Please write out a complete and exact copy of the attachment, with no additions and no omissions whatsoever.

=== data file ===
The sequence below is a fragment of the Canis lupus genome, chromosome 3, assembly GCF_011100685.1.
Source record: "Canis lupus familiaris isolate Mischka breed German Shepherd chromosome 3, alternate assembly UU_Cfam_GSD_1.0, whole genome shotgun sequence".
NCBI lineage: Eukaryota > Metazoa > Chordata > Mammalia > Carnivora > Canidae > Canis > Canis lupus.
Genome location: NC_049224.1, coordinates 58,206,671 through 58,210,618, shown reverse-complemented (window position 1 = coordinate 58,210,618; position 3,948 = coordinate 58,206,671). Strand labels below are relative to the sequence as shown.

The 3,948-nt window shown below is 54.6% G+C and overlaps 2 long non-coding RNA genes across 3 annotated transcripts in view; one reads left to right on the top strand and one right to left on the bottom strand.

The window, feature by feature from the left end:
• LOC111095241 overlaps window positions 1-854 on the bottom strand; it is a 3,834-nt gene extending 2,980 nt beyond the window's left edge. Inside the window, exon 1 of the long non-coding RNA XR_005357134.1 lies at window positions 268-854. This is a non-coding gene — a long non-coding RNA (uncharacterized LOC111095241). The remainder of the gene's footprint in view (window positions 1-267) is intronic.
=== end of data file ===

The sequence below is a fragment of the Canis lupus genome, chromosome 3, assembly GCF_011100685.1.
Source record: "Canis lupus familiaris isolate Mischka breed German Shepherd chromosome 3, alternate assembly UU_Cfam_GSD_1.0, whole genome shotgun sequence".
NCBI lineage: Eukaryota > Metazoa > Chordata > Mammalia > Carnivora > Canidae > Canis > Canis lupus.
Genome location: NC_049224.1, coordinates 58,206,671 through 58,210,618, shown reverse-complemented (window position 1 = coordinate 58,210,618; position 3,948 = coordinate 58,206,671). Strand labels below are relative to the sequence as shown.

The 3,948-nt window shown below is 54.6% G+C and overlaps 2 long non-coding RNA genes across 3 annotated transcripts in view; one reads left to right on the top strand and one right to left on the bottom strand.

The window, feature by feature from the left end:
• LOC111095241 overlaps window positions 1-854 on the bottom strand; it is a 3,834-nt gene extending 2,980 nt beyond the window's left edge. Inside the window, exon 1 of the long non-coding RNA XR_005357134.1 lies at window positions 268-854. This is a non-coding gene — a long non-coding RNA (uncharacterized LOC111095241). The remainder of the gene's footprint in view (window positions 1-267) is intronic.